FGFs exert their paracrine responses through the cell surface FGF receptors (FGFRs) and a docking protein complex (14). FGF-stimulation of FGFRs induces phosphorylation of specific tyrosine residues in a critical docking protein, FGFR substrate2 (FRS2), which guides the assembly of distinct multiprotein complexes, leading to activation of either extracellular signal–regulated kinase (ERK) 1 and 2 (ERK1/2) or phosphatidylinositol 3-kinase/Akt (PI3K/Akt) signaling cascades (14). We determined the expression of FGFRs 1 and 2 in uteri on days 1 and 4 of pregnancy and found that these receptors localized to the epithelium (fig. S12A). The levels of mRNAs corresponding to Fgfr 1 to 3 were comparable in uteri of Hand2f/f and Hand2d/d mice on day 4 of pregnancy (fig. S12B).

The activation of the FGFR signaling pathway in uteri of Hand2f/f and Hand2d/d mice was monitored by examining the tyrosine phosphorylation status of FRS2. Whereas only low levels of phospho-FRS2 were seen in the uterine epithelium of Hand2f/f mice on day 4 of pregnancy (Fig. 3B, a), a marked increase in its level was observed in the epithelium of Hand2-null uteri, indicating that FGF signaling is activated in the absence of Hand2 (Fig. 3B, b). Phospho-FRS2 was undetectable in uterine epithelium of ovariectomized Hand2f/f mice in which P effectively blocks E-mediated proliferation (Fig. 3B, c). However, the epithelial cells of Hand2-null uteri, which showed proliferative activity under similar hormone treatment conditions, exhibited a marked elevation in the level of phospho-FRS2, reflecting the activation of FGFR signaling in these cells (Fig. 3B, d). We also monitored the activated phosphorylated states of ErbB1 and ErbB4, the primary receptors mediating the actions of Hbegf (15). The activated forms of these receptors were undetectable in uterine epithelia of Hand2f/f and Hand2d/d mice on day 4 of gestation (fig. S13), which indicated that the increased HB-EGF produced by the stroma of Hand2-null uteri did not act directly on the epithelial cells.

We next investigated whether the ERK1/2 and/or PI3K/Akt signaling pathways were activated downstream of FGFR in the epithelia of Hand2-ablated uteri. As shown in Fig. 3C, an increase in the level of phospho-ERK1/2 was seen in uterine epithelium of Hand2-null mice on day 4 of pregnancy (Fig. 3C, b) and also in response to E treatment in the presence of P (Fig. 3C, d). In contrast, the phospho-AKT levels were undetectable or low and remained unaltered in the uterine epithelia of these mice (fig. S14), which suggested that the ERK1/2 pathway, but not the PI3K/Akt pathway, is the key downstream mediator of enhanced FGF signaling in Hand2-null uteri.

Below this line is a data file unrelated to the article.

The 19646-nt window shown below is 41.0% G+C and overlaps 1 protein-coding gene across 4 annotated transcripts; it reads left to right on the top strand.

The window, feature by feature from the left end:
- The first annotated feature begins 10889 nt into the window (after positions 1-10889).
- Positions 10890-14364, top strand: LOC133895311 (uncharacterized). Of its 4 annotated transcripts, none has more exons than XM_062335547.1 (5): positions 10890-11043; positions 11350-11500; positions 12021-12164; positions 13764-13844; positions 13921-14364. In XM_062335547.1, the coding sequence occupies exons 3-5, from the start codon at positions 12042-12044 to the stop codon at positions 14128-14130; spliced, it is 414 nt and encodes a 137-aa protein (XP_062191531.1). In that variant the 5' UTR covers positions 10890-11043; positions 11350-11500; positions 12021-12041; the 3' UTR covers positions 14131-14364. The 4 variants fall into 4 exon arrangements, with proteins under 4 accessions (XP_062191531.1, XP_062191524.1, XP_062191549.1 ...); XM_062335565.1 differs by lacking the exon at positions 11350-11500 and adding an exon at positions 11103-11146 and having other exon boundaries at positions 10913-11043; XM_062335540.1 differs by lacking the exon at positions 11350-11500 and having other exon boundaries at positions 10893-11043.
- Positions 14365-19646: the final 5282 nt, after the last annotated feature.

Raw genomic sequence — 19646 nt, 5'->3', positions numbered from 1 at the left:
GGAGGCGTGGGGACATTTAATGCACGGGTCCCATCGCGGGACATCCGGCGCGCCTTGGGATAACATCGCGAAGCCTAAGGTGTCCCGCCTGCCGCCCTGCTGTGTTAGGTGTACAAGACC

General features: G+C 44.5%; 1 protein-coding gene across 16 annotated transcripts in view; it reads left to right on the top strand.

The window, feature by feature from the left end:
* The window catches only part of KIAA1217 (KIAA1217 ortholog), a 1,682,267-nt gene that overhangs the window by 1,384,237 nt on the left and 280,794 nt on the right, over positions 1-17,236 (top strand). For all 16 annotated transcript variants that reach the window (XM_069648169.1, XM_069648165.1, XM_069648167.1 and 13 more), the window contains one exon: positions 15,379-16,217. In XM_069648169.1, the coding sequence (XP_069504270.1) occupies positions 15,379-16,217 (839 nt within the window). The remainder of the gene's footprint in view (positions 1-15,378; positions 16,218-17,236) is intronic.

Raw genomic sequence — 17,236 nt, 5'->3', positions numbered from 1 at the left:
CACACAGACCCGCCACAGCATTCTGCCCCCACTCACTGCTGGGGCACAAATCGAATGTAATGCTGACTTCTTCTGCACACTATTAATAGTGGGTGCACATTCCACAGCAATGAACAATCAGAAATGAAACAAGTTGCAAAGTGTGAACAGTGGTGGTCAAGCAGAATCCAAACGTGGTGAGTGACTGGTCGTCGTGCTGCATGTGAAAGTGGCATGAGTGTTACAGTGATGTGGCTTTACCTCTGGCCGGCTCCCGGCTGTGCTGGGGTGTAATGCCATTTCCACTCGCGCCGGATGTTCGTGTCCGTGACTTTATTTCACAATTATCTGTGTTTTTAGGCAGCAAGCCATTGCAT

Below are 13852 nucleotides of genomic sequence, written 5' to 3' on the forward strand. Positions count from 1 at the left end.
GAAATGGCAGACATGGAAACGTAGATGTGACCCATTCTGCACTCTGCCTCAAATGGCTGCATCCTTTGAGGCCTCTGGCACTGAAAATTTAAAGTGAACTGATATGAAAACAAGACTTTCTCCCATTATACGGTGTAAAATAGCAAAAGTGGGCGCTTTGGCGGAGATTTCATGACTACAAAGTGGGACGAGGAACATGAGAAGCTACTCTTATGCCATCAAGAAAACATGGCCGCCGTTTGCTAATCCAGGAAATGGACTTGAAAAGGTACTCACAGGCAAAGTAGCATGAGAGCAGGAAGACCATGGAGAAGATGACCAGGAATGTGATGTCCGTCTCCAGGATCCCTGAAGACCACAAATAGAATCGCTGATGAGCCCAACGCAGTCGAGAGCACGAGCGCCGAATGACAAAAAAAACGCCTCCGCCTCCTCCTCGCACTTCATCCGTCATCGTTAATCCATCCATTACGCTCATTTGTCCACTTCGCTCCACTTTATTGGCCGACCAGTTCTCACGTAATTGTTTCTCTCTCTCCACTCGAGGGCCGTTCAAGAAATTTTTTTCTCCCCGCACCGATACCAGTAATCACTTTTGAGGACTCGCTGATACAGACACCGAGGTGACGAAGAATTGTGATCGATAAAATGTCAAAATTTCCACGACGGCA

To examine whether the elevated mitogenic activity in the luminal epithelium of Hand2d/d uteri is induced by FGF and ERK1/2 signaling, we administered PD173074 [a FGFR-specific inhibitor (16)] or vehicle into uterine horns of Hand2d/d mice at the time of implantation. The epithelia of vehicle-treated horn showed prominent expression of p-FRS2 and p-ERK1/2 (Fig. 4A, a and c). However, the levels of both p-FRS2 and p-ERK1/2 were reduced in the epithelia of PD173074-treated horn on day 4 of pregnancy (Fig. 4A, b and d). We also observed a marked decline in the proliferative activity of Hand2-null uterine epithelia, as indicated by decreased Ki-67 staining (Fig. 4A, e and f). In parallel experiments, administration of PD184352, an inhibitor of the ERK1/2 pathway (17), to uterine horns of Hand2d/d mice suppressed the level of pERK1/2 (Fig. 4B, a and b), as well as luminal epithelial proliferation (Fig. 4B, c and d). Collectively these results are consistent with the hypothesis that increased FGF production by the Hand2-null uterine stroma stimulates epithelial proliferation by activating the FGFR-ERK1/2 pathway.

Fig. 4

The inhibitor PD173074 (A) or PD184352 (B) was administered to one uterine horn of Hand2d/d mice on day 3 of pregnancy (n = 5). The other horn served as vehicle-treated control. Uterine horns were collected on the morning of day 4, and sections were subjected to IHC to detect p-FRS2, p-ERK1/2, and Ki-67. (C) IHC of pERα and Muc-1 in uterine sections of Hand2d/d mice treated with PD173074 or PD184352.

The ERK1/2-dependent phosphorylation of epithelial ERα at Ser118 is critical for the transcriptional activation of ERα (11). Administration of either PD173074 (Fig. 4C, a to d) or PD184352 (Fig. 4C, e to h) to Hand2-null uterine horns blocked the phosphorylation of epithelial ERα at Ser118 and the expression of Muc-1. This result supported our view that elevated signaling by FGFR-ERK1/2 pathway in Hand2d/d uteri is responsible for phosphorylation and activation of ERα in epithelial cells, which promotes persistent expression of Muc-1 and which in turn creates a barrier that prevents embryo attachment.

Earlier studies using tissue recombinants prepared with uterine epithelium and stroma isolated from neonatal wild-type and PR-null mice indicated that the stromal PR plays an obligatory role in mediating the inhibitory actions of P on E-induced epithelial cell proliferation (18). However, the mechanism of this stromal-epithelial communication remained unknown. Our study has delineated a pathway in which Hand2 operates downstream of P to regulate the production of FGFs, mitogenic paracrine signals that originate in the stroma and act on the FGFR(s) in epithelium to control its E responsiveness (fig. S15). The antiproliferative action of P in uterine epithelium is of clinical significance, because the breakdown of this action underpins E-dependent endometrial cancer (19). Hand2, therefore, is an important factor to be considered for hormone therapy to block the proliferative actions of E in the endometrium.

Supporting Online Material

www.sciencemag.org/cgi/content/full/331/6019/912/DC1

Materials and Methods

Figs. S1 to S15

Table S1

References

References and Notes

  1. Materials and methods are available as supporting material on Science Online.
  2. We thank M. Laws for genotyping and Y. Li for immunohistochemistry. This work was supported by the Eunice Kennedy Shriver National Institute of Child Health and Human Development, NIH, through U54HD055787 as part of the Specialized Cooperative Centers Program in Reproduction and Infertility Research. The Gene Expression Omnibus (GEO) microarray accession number is GSE25881.